How to connect two pfSense routers via IPSec

Challenge Summary: I work from two different physical locations. Both locations have traditional retail Internet service providers (ISPs). What makes traveling between two locations tricky is access to local network items such as shared drives, sensor devices, servers, etc. What I really want is one big network and not have two unique networks.

Solution: My networks at each location are both routed using pfSense (community edition). I bond both pfSense instances together via an IPSec tunnel and both networks are accessible via the two pfSense gateways/routers.

Caveats: I am a software engineer by trade, I know just enough networking to be dangerous and all of my education is based on working through problems I encountered in normal course of other projects.

First, before we begin, everything I learned to set this up I learned from reading the docs over at Netgate. The write-up to do this on Netgate is really good. It can be used as a reference for sure. This article is self-fulfilling provides me a fast paint-by-number way to rebuild my setup if I ever need to.

Both of my physical locations have small /24 networks.

Location Alpha10.0.0.0/24
Location Bravo10.1.0.0/24

Both of them the router sits at the dot one.

pfSense Location @ Alpha10.0.0.1/24
pfSense Location @ Bravo10.1.0.1/24

Dyanmic DNS and the FQDN

Do yourself a huge favor and setup fully qualified domain names (FQDN) for each of your locations. I do this via Route53 in AWS but there are a lot of 3rd party solutions that work great. Do no proceed until you have FQDNs for each location. I’ll refer to these as “FQDN for Location A” and “FQDN for Location B”


You need to do these steps essentially twice, one on each pfSense instance. One at Location A and one at Location B. In each case I’ll show a screen shot and a table that shows what values I used to link the routers and create the tunnel.

Step 1 - the P1s

First, click on VPN → IPSec on each Next, on each, click on Add P1

General Information

General InformationLocation ALocation B
Key Exchange versionIKEv2IKEv2
Internet ProtocolIPv4IPv4
Remote Gateway (red)FQDN of Location BFQDN of Location A
Description (yellow)IPSec Location A to Location BIPSec Location B to Location A

Phase 1 Proposal (Authentication)

Phase 1 Proposal (Authentication)Location ALocation B
Authentication MethodMutual PSKMutual PSK
My identifierMy IP addressMy IP address
Peer identifierPeer IP addressPeer IP address
Pre-Shared KeyTap “Generate new Pre-Shared Key a few times, select one and save itCopy the key from the other router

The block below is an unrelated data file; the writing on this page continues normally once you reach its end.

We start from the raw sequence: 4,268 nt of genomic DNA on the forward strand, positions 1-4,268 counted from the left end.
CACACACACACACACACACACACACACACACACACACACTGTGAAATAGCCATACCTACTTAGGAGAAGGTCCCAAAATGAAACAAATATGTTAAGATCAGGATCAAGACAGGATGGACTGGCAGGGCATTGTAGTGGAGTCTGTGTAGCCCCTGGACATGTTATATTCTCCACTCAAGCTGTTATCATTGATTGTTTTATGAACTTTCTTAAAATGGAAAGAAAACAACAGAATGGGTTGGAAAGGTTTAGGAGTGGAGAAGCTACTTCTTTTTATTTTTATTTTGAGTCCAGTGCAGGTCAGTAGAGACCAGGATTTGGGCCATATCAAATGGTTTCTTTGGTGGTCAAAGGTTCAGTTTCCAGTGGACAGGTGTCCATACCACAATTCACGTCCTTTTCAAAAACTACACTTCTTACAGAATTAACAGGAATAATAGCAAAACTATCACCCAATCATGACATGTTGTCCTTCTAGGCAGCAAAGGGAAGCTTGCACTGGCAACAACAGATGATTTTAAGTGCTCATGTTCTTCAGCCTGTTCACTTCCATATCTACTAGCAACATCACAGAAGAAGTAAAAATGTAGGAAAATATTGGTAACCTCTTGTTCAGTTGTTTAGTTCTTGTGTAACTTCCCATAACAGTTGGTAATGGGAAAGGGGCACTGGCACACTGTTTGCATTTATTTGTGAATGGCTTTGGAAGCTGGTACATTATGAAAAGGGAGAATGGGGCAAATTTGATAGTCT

Phase 1 Proposal (Encryption Algorithm)Location ALocation B
Encryption AlgorithmAES, 256 bits, SHA256, 14(2048 bit)AES, 256 bits, SHA256, 14(2048 bit)
Lifetime (Seconds)2880028800

Advanced Options

Leave all of the options as the default

Hit Save and create the P1 on each of the devices

Adding a Phase Two to each Phase One

Return back to the list of Phase One(s) and expand the P2. Hit Add.

General Information

General InformationLocation ALocation B
ModeTunnel IPv4Tunnel IPv4
Local NetworkLAN subnetLAN subnet
NAT/BINAT translationNoneNone
Remote Network (red)The network of the opposite network - so network for Location BNetwork of Location A
Description (yellow)IPSec Location A to Location BIPSec Location B to Location A

Phase 2 Proposal (SA/Key Exchange)

Phase 2 Proposal (SA/Key Exchange)Location ALocation B
Encryption AlgorithmsAES256-GCM (128 bits)AES256-GCM (128 bits)
Hash Algorithmsemptyempty
PFS key groupyou can really choose any; just make sure they align, netgate suggests none herejust mirror the other location

Phase 2 Proposal (SA/Key Exchange)

Here you will want to put an address on the remote LAN to ping to “keep alive” the tunnel, I am lame and I put the address of the pfsense box on the remote network to use for the ICMP packet. Thus, I put and in the respective opposite routers.

Next, apply the settings

Next, travel to Status → VPN from there you’ll see the ability to “Connect” and test out the link.

When you click Connect it should connect and then you should be able to ping assets from both networks from both locations. There are a lot of advanced topics such as static routes but since you are most likely using the pfSense router as a gateway at both sites the routing should happen automagically. In my experience the speed is incredible and I am using to residential connections and it works amazingly well.

Finally, an edit by a reader, Rasmus Hansen, who pointed out that you should add a firewall rule to allow the traffic to flow in the IPsec tunnel. Here is how you apply that traffic rule. Click on Firewall –> Rules –> IPsec –> Add. Then, fill in the following:

I suspect mileage may vary here but good luck!

This post is licensed under CC BY 4.0 by the author.